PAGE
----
*In my family the custom is that we all kiss each other hello and good-by – including peripheral family. Can you guide me in doing what Hashem wants – not hurting people or being disrespectful and being shomer the halachos of negiah?
    The answers to these questions are, of course, irrelevant to us, here (please, spare us all). My point is that they ASK. Arrogant? No way! These kids, AND their parents are in a tough situation. I don’t think it is anyone’s fault – not the parents, not the kids, not the school. It is just a tough situation that calls for a lot of respect, selflessness, and looking in the mirror honestly, by ALL parties involved. Casting blame is the wimp way out.

  15. Torahis1 is this mumush motzei sham rah I happen to be very involved in
    semainaries & I know that they this isn’t true in all cases & you are really
    exagerating. It’s not brainwashing just because you dont’ believe it doesn’t
    mean you are right. The better sems the girls & the parents know where they
    are going. We have to remember that E.Y. is on a higher madraga.

  16. A relative of mine went to Seminary in Yerushalayim about 5 years ago. I was so impressed by the way the Menahel handled the girls’ returning to their families.

    What he did was, he wrote a letter to the parents, explaining that their daughters had just spent an uplifting year in Eretz Yisrael. He reported that the girls had indeed been made aware of the delicate balance that exists between a young adult and her parents, and the challenges that come up in the realm of Kibud Av V’Em. He also pointed out that the girls were likely coming home in an inspired, and idealistic state of mind – and that is how it should be. No doubt – the intense high would gradually settle down, but it is worthwhile to enjoy and value it for what it is in the interim: an intense state of mind for the short-run, that hopefully would positively impact their lives in the long run, even as it becomes a memory. He advised the parents to try to share some of their daughter’s experience and excitement- while it was still there, rather than try to prematurely burst their bubble. Healthy integration happens naturally – when it is not rushed or impeded by unnecessary friction.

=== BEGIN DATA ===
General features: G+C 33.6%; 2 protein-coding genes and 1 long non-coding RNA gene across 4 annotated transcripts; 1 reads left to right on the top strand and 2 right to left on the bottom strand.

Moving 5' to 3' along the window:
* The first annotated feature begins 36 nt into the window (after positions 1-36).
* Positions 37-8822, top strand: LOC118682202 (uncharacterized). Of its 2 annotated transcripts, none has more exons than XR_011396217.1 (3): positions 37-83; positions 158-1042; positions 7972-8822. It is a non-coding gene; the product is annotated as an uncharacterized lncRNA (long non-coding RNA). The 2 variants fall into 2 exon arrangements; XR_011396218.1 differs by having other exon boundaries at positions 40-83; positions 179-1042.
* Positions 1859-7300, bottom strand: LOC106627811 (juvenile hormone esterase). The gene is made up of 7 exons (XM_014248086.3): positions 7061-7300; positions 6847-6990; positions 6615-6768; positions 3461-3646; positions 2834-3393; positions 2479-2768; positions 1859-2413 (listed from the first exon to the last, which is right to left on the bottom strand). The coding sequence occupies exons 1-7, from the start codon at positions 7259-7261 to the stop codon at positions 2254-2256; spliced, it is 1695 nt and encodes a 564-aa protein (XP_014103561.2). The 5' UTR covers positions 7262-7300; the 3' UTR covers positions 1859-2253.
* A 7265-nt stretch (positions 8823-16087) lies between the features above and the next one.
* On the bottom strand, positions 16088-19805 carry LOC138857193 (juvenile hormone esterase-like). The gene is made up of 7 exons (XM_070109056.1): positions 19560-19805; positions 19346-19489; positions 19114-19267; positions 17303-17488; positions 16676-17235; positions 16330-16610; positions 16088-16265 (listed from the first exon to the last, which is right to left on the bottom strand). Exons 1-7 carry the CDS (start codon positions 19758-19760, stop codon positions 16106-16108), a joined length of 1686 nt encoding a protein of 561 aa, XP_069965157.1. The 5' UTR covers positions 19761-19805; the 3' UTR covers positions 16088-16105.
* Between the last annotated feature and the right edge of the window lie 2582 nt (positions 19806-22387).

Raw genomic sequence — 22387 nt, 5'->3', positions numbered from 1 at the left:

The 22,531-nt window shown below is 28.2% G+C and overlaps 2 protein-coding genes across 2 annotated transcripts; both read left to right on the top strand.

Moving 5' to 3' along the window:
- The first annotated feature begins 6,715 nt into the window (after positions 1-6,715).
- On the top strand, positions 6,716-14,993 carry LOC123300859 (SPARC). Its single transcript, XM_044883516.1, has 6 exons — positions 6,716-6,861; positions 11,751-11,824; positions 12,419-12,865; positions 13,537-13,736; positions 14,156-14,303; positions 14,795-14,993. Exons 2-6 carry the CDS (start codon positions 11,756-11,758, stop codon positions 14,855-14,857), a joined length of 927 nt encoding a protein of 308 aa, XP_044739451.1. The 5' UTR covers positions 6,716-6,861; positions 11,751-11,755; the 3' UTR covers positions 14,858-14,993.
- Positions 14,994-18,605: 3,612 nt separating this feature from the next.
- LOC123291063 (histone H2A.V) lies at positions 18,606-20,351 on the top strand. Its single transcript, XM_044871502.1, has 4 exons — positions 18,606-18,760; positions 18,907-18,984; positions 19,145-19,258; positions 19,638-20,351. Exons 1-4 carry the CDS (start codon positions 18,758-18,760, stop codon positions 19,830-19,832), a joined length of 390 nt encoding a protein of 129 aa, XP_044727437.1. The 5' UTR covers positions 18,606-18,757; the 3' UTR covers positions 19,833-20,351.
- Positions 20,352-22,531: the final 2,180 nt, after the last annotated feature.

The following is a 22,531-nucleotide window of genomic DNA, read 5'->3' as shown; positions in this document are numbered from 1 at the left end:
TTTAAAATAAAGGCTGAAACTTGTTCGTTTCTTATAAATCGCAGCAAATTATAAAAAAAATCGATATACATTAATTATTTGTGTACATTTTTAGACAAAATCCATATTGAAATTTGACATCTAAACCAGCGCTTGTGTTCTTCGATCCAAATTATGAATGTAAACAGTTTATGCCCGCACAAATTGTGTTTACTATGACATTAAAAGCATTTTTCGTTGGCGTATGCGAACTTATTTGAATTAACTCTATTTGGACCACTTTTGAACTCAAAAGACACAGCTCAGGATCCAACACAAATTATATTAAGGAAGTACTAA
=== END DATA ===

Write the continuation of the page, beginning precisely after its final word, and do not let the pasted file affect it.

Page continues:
And then he did something that really impressed me. He sent the letters in envelopes addressed to the students, not the parents, with this recommendation: Read the letter, and if you feel it will enhance your relationship with your parents, forward it to them. If you think it would make an uncomfortable situation worse, do not give it to them. Remember your responsibility to honor your parents and treat them with respect. And use your judgement to decide what approach is best in your parents’ home.

    I’m sure I am not quoting the letter word for word, but that was the general message and tone.

  17. Unfortunately, the concept of diplomacy is something of the past.
    We live in a generation of extremism whether we like it or not (I don’t!!). (See article on Catskills motzei shabbos scene and then this).
    What is missing from this article is “what kind of home does the child come from”.